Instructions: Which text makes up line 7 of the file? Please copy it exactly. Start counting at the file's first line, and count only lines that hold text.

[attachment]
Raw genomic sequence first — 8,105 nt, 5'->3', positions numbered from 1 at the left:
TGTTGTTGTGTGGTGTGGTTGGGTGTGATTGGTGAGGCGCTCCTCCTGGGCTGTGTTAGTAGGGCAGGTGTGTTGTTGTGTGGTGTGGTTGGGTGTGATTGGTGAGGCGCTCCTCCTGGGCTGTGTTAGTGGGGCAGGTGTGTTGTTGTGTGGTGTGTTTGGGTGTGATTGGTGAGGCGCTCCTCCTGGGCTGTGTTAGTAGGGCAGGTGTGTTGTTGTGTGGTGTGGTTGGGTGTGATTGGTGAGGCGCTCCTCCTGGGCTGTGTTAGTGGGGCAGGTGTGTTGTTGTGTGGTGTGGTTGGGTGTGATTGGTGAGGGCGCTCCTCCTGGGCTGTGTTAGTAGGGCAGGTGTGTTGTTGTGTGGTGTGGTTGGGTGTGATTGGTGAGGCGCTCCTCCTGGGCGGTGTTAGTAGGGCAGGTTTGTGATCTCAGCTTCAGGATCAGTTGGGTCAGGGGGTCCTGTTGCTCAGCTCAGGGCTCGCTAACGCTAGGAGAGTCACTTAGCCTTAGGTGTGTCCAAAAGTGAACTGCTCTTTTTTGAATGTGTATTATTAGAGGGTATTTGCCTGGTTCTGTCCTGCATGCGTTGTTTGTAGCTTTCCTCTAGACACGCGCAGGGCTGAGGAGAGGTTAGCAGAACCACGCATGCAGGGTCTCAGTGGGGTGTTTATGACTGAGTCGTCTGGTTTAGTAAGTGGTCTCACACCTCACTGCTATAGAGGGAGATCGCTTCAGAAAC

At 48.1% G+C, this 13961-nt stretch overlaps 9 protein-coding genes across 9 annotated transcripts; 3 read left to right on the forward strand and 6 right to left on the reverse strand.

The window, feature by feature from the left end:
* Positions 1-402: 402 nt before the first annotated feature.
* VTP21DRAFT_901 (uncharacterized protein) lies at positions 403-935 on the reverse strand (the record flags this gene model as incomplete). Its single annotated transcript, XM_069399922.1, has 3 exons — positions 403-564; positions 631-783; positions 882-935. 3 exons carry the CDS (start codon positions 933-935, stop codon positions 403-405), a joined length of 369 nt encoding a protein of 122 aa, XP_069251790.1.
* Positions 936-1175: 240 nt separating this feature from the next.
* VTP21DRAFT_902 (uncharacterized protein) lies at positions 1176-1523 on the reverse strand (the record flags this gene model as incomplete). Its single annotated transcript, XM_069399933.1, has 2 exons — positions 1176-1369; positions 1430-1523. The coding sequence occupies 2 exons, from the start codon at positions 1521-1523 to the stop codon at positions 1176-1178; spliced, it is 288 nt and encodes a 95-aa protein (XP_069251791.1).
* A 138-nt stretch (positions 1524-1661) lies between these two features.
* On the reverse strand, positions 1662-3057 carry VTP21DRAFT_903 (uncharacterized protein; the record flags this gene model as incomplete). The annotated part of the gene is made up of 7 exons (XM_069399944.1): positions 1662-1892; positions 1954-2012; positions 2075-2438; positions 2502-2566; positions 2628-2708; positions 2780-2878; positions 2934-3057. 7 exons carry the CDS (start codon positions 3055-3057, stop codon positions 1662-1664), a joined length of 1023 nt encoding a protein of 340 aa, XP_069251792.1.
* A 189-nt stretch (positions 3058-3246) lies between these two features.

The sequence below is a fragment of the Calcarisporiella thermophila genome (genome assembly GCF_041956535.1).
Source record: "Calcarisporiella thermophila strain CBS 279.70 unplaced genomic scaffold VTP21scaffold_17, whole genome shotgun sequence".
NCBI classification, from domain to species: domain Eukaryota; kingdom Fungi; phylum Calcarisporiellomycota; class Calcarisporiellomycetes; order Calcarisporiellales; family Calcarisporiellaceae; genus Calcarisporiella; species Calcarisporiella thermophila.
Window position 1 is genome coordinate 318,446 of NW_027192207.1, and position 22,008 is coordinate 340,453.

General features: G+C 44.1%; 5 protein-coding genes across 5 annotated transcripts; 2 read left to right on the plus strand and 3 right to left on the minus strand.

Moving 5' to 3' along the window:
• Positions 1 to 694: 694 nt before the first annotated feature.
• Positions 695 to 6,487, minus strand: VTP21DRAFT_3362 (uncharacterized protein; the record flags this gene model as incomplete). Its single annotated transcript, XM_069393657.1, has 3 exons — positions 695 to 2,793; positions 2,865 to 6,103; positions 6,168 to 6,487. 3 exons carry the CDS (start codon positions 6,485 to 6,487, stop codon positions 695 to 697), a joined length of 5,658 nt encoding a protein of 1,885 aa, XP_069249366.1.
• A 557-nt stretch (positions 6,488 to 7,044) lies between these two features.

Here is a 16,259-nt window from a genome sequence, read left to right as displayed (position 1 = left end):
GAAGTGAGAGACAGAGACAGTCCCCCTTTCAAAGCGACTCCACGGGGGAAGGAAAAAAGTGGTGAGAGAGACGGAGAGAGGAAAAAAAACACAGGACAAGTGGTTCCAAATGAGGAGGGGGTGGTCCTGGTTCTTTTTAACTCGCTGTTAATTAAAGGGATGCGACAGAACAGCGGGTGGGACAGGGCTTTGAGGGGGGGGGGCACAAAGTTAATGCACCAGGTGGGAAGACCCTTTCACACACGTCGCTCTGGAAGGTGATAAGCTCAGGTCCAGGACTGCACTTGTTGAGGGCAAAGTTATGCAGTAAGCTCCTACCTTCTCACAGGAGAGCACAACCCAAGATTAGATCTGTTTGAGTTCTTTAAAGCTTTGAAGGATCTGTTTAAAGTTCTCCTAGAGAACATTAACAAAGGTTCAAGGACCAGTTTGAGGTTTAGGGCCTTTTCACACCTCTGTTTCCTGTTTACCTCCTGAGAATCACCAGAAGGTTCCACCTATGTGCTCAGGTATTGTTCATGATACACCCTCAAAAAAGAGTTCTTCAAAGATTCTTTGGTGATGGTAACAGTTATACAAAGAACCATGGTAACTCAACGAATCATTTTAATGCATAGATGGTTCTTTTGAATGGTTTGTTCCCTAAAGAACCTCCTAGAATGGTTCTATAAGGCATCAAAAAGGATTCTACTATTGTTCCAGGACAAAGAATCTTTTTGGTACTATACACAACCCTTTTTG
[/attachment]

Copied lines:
* Positions 936-1175: 240 nt separating this feature from the next.